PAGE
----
Campaign to reduce sugar and improve oral health launched

Maidah & mum Shabana

The council is launching a month-long campaign to raise awareness of the detrimental effects of an unhealthy diet and too much sugar.

The Happy Smiles Healthy Weight campaign coincides with national Smile Month and will host sessions across the borough on how to keep children’s teeth clean and maintain a healthy weight.

Tower Hamlets has some of the highest rates of tooth decay and obesity in children.

Tooth decay is the most common reason for hospital admission for children aged 5-9 and 27 per cent of 10-11 year olds are obese, compared to 23 per cent in London and 19 per cent in England.

Dr Somen Banerjee, Director of Public Health at Tower Hamlets said: “There is much more we can be doing to give children the healthiest start possible. We have an obligation to not only increase access to healthier options but to proactively increase awareness of the serious health implications of consuming too much sugar.”

Parents are encouraged to pop along to a free, fun, short session that will cover how to brush their child’s milk teeth, a fruit and veggie tasting, healthy snack ideas and a free goody bag.

9 June update - There are no more sessions.

The pledge is in line with priorities from the recently approved Health and Wellbeing Strategy (2017-20) that has a main focus on reducing obesity and other diet-related diseases such as dental decay, diabetes, cardiovascular disease and some cancers.

One of six key areas of the pledge includes raising public awareness, advocating healthier food and working to reduce the prevalence of sugar.

Mum, Shabana Begum, only realised how important brushing Maidah’s teeth - her 22-month-old daughter- was after attending a health session at her play group.

Shabana said: “I never really thought about brushing my daughter’s teeth as a daily routine, as she’s so young and she only has her baby teeth. I thought I would get her into a routine when she starts going to school as I'm a busy mum with other children.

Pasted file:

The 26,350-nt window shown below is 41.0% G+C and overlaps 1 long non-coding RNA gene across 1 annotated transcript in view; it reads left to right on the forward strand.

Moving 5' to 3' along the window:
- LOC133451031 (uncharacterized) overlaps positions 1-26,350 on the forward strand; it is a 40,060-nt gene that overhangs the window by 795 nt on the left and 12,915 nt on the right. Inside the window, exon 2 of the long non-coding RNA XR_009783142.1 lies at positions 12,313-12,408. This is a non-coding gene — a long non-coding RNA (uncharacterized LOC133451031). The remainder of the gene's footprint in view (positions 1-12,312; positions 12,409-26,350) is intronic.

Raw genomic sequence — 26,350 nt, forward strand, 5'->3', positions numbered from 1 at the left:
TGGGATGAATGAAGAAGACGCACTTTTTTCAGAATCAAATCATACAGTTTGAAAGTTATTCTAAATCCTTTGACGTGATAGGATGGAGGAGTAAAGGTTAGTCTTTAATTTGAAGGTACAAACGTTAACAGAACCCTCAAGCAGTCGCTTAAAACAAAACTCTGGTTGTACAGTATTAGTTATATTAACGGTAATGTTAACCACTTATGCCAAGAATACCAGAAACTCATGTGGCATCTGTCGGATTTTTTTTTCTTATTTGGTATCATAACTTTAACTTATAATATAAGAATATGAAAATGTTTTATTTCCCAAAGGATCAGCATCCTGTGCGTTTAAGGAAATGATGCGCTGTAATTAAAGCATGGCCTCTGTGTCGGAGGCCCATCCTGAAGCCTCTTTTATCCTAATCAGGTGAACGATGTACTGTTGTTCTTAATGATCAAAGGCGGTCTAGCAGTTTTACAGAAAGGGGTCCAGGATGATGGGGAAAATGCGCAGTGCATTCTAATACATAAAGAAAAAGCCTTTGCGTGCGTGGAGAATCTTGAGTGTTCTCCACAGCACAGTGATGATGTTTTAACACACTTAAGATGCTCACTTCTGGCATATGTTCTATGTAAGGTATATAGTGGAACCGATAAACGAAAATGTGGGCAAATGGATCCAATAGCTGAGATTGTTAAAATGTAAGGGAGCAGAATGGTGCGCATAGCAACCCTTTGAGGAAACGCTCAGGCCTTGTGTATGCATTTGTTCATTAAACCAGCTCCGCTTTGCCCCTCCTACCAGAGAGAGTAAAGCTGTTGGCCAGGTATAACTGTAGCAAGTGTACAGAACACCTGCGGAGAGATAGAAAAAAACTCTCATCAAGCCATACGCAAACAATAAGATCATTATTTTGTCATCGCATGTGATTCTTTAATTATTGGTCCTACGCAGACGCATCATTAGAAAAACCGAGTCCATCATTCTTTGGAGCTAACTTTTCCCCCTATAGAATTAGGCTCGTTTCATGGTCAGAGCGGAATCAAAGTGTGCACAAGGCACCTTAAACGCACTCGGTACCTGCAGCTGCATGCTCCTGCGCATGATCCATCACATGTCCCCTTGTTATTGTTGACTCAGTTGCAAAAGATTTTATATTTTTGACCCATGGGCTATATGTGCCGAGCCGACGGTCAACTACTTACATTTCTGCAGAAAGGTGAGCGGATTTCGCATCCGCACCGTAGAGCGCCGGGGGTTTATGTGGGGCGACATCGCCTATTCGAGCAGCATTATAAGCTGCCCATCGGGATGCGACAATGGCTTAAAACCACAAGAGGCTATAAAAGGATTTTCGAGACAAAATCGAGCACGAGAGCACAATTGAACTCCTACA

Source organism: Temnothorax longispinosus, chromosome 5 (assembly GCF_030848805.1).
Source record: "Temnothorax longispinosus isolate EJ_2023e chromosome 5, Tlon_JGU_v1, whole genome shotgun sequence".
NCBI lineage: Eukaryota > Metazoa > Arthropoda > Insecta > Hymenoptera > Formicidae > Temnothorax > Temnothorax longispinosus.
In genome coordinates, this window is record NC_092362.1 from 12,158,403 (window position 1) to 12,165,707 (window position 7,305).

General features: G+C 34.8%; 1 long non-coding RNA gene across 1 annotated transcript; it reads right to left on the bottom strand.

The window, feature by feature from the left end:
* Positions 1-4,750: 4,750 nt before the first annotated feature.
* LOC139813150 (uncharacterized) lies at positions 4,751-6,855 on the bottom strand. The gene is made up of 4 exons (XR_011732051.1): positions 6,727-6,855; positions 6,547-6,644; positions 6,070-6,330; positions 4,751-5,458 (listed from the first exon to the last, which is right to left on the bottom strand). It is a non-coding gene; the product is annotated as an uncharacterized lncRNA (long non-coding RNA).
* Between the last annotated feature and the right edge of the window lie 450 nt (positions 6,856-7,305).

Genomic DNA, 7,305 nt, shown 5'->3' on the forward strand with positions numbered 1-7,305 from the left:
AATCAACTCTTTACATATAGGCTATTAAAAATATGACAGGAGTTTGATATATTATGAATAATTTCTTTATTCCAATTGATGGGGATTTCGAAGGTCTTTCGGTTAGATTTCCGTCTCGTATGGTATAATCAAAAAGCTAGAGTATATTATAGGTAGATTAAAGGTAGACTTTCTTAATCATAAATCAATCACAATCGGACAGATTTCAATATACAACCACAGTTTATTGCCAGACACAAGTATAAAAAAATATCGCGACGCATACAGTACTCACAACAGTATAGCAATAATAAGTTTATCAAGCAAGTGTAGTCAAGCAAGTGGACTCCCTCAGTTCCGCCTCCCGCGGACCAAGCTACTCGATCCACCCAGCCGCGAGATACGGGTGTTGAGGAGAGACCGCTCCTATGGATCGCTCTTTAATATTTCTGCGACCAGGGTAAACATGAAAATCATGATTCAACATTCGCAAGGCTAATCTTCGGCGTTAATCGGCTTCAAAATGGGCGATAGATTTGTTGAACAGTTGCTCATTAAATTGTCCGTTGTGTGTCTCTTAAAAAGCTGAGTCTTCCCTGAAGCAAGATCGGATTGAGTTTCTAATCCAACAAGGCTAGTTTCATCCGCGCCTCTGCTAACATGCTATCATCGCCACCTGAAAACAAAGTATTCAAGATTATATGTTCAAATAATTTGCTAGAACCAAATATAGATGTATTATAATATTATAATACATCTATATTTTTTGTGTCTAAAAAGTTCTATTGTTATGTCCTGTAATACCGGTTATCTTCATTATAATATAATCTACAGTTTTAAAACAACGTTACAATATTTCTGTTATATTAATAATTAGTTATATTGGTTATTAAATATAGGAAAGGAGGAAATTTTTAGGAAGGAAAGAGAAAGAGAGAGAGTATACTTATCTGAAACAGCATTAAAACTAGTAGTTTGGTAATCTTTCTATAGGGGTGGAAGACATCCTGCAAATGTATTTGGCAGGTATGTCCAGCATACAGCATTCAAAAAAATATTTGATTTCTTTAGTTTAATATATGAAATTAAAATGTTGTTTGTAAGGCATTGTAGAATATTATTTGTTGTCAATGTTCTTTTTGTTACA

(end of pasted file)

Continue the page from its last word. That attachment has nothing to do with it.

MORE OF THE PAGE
“Especially in the morning when I would do the school runs; I used to give her sweets as it seemed to keep her quiet, in her buggy, rather than brushing her teeth.

“It's only when I took her to Surestart children’s centre for her stay and play session, that Joanna, a health advisor told me of the importance of brushing from a young age.

“I realised that I wasn't taking good care of her teeth just because she's young, and thinking it won't matter much.

“After becoming aware of good oral hygiene, I spoke to my sister who has a three-year-old. She had the same habit as me - giving sweets and less brushing and as a result, my niece’s teeth had started to show signs of tooth decay. I knew that would be Maidah’s teeth soon if I didn't start brushing.

“Now I encourage Maidah to brush her teeth twice a day. I do that by brushing together with her, looking at the mirror so she can see how I brush my teeth and she copies me.

“I keep spare tooth brushes for her in my house - one upstairs, downstairs and in my bag if I'm out late. Then I have no excuse to brush before she falls asleep or to go up and get her brush.

“When I'm outside with her instead of sweets, I give her a banana as it has natural sugar. She likes it now and is used to having fruit at the play group, so she doesn't moan for sweets.

“I feel so happy now knowing her teeth, gums and health will be OK.

My tips would be:

  • Parents should brush together with their child by looking into the mirror so their child can copy them
  • Let your child hold their own brush and let them brush their teeth while you sing to them
  • I sing her the alphabet song to make it more fun for them
  • Praise your child after they brush
  • Give them stickers

I use to say to my twin boys (9 years old now)

Brushing teeth day and night

Keeps tooth decay out of sight.

Floss floss floss

Give your teeth a shiny gloss

My gums are healthy

It don't feel filthy

I'm happy

So is mummy. 

“Take your child to the dentist so they can show you how to brush their teeth, not just brushing in the middle but at the top of the teeth where decay starts to show.

“I was brushing her side to side until Joanna showed me it’s important to start from the top of the tooth and to brush in a circular motion.

“I know with busy parents it's hard to keep a routine for babies but just like changing their nappy; it’s a must.”

Find your nearest dentist on NHS Choices

Posted on Monday 15th May 2017